In other areas, it's more like the old days, where there are fewer entrants, so the school accept more "normal" pass marks of say 70%-80% - in that case, then, no, tutoring is not essential if the child is already working at high levels at primary school. But, you'd need to do some parent/child time with your kid to work through some past exam papers to give them an idea of the type of question, managing time, etc., and also the areas that havn't already been covered by the school (some topics aren't done until year 6 whereas the test is the start of year 6 and they do little in the way of exam techniques).
Basically, in lower demand areas, it's more like the old days before comprehensives - in our town, a third went to the town grammar, two thirds went to the secondary, no-one was tutored.
Both my DD did 11+ without tutoring. We ran through past papers with them and did a couple of times papers before the test just to get them into the idea. Both passed , Dd1 got into ss grammar but dd2 only scored 98.5% which didn't get a place. I do slightly regret not having her tutored though she is very happy at the school she's in. If it's a super selective you are going for I would certainly think about tutoring as it might just get you the couple more marks you need.
When I went to grammar in the late 80s, nobody was tutored that I know of-we just all sat the exam at your own primary one week day unless your parents opted you out.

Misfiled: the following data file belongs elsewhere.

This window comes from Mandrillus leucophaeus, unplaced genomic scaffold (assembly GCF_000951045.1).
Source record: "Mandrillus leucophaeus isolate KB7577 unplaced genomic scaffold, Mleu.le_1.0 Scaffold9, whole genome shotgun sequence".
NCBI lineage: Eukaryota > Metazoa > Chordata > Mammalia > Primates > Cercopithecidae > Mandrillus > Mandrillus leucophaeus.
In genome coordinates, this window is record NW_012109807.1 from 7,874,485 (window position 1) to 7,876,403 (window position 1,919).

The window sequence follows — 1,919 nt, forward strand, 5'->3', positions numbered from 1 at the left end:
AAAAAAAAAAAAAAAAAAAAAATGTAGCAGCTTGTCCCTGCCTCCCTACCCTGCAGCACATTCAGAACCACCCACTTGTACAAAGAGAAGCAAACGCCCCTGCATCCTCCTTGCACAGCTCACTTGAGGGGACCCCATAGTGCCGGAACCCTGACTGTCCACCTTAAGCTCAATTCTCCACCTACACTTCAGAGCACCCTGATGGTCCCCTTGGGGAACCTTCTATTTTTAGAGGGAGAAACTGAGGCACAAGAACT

Now, it's held on a Saturday in a grammar school and it's a lot more of a big deal!
I was the same as you five years ago. I didn't think anyone should be tutored as they would then struggle to cope at the school. However, then I realised how competitive the exams were (have a look in the eleven plus forums website and you'll see what I mean!). To pass-they need to be fast, very on the ball and also very familiar with the types of questions asked as time is very short in the exam. Private schools (and some 'grammar crammer' high achieving primaries) will be doing 11+ Practice since year 3. If you do nothing, it is possible that they will pass and your child won't-not because they aren't as bright, but because they aren't prepared.
Having said all that-I didn't hire a paid tutor for either of mine (now in y7 and y9 at grammars) and I 'tutored' them myself.
Hope that makes sense!
I wouldn't send a child of mine into an exam unprepared. The super selective exams are hard and are distinguishing between levels of " bright ".
You should check what the schools you want actually test. Our local ones (Sutton and Kingston) test English and maths. They've all dropped VR and NVR.
My eldest is at a super selective grammar and my younger son is going there in September. They both had a mix of work with us and professional tutor. Plenty of kids have tutoring and don't even pass the first filter exam.